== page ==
Joe Nathan writes a regular column and I respond from time to time. I've known Joe for almost 20 years. He started the first charter school in the United States in Minnesota in 1992 and is now the Director of the Center for School Change at Macalaster College. He and I are often on the same wavelength and here's a recent exchange with part of Joe's column to begin.
" Somewhere between Marina Keegan, friends and Bret Stephens, there’s something worth saying to graduates. While I’m not yet sure what I’ll tell the Higher Ground Academy graduates and their families this weekend, here’s what I’m thinking.
Part of this is influenced by Marina Keegan. Last month this 22-year- old graduated from Yale. A fine writer, campus activist, and person in love, she already had a great job lined up at the New Yorker magazine.
In a recent column for the Yale News, she wrote, “I’m scared of losing this web we’re in. This elusive, indefinable, opposite of loneliness…But let us get one thing straight: the best years of our lives are not behind us….We’re so young. We’re so young. We’re 22 years old. We have so much time.”
She concluded, “We’re in this together, 2012. Let’s make something happen to this world.”
Keegan was right about a lot. But she did not have “so much time.” Five days after graduating, she died in a car crash. She was wearing a seat belt.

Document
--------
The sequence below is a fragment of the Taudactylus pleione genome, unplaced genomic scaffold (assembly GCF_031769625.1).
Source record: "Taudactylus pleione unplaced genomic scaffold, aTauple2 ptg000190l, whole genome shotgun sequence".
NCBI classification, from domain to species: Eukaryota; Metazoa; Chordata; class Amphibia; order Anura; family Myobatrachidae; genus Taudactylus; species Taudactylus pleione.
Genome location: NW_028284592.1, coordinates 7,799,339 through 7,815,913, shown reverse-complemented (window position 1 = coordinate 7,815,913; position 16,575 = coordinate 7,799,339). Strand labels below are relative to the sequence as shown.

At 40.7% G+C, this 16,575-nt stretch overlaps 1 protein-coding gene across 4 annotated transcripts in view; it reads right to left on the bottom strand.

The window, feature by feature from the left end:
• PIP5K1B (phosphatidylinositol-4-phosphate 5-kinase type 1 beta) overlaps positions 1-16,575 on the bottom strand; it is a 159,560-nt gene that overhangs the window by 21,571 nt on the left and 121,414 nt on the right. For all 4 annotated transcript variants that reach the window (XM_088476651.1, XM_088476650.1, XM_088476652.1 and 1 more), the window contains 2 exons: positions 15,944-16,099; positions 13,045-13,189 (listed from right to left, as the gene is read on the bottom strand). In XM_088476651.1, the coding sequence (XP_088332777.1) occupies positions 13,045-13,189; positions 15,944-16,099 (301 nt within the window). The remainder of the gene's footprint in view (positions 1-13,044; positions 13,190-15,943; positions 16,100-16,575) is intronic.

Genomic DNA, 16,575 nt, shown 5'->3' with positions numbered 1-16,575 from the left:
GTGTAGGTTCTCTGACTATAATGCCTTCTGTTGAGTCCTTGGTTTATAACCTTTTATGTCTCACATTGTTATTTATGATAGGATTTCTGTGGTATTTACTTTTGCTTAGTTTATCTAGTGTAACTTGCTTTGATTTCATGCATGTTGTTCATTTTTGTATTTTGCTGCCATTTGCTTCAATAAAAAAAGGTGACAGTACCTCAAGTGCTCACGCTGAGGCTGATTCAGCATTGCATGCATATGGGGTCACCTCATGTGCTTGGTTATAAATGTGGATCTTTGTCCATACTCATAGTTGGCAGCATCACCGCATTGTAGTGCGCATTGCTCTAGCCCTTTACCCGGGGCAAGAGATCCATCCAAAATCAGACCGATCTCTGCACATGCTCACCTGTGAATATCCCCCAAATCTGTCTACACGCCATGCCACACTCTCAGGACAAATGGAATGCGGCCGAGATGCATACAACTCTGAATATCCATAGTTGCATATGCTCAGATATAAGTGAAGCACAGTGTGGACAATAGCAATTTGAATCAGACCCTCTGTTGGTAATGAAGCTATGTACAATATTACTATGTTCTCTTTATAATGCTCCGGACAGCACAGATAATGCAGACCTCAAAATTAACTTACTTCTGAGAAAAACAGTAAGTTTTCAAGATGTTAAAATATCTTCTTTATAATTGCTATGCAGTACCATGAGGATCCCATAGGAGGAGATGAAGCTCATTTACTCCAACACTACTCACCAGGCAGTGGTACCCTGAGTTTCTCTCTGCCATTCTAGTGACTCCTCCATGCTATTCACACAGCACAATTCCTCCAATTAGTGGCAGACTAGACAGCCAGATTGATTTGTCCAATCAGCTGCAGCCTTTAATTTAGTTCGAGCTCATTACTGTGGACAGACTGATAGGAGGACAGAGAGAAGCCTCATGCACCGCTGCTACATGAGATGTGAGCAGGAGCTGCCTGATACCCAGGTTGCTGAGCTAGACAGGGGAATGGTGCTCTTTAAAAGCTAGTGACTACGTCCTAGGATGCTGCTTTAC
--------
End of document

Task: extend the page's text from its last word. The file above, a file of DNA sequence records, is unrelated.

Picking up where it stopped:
As I read her words, I wept. I cried for her, her family, and for the good that she probably would have done. Perhaps in death, she will help others."
Her final essay is here:
Good thoughts, all, and I share your grief at losing someone like Marina Keegan and so many others who, it would seem to us and our limited judgment, leave us prematurely before they were able to share more of who they were. That’s why I don’t hold out much for “the best is yet to come” and I’ll tell you why. All that we know that we have for sure is this moment, perhaps today and even the rest of today can be uncertain, for life is fragile, unpredictable and can be extinguished in a heartbeat, so to speak. However, we don’t live on the edge of that. We live with hope.
I interviewed hundreds of high school students across the country and most of them were living for tomorrow, or the future, and getting ready for what is next. As I pursued those conversations, it seemed that so much of what they were thinking about and doing was future-oriented whether going to college, getting a job, starting a family, buying a house, making money, retiring early, etc, pursuing the American Dream. When I said to them that it seemed to me they were going to spend most of their life getting ready to die they looked and sounded shocked. Well, I said, seems like you’re always getting ready for whatever is next.
I asked how about living fully in the present? Give all that you can today, this week, this month, this year, to this work that you’re doing now and live much more in the here and now, how about that? Hmmm, new concept to many! We all know kids like Marina - talented, gifted and who leave their mark in one way or another. We’re grateful to them, to their families and their teachers for what they have contributed, for however long they’re with us.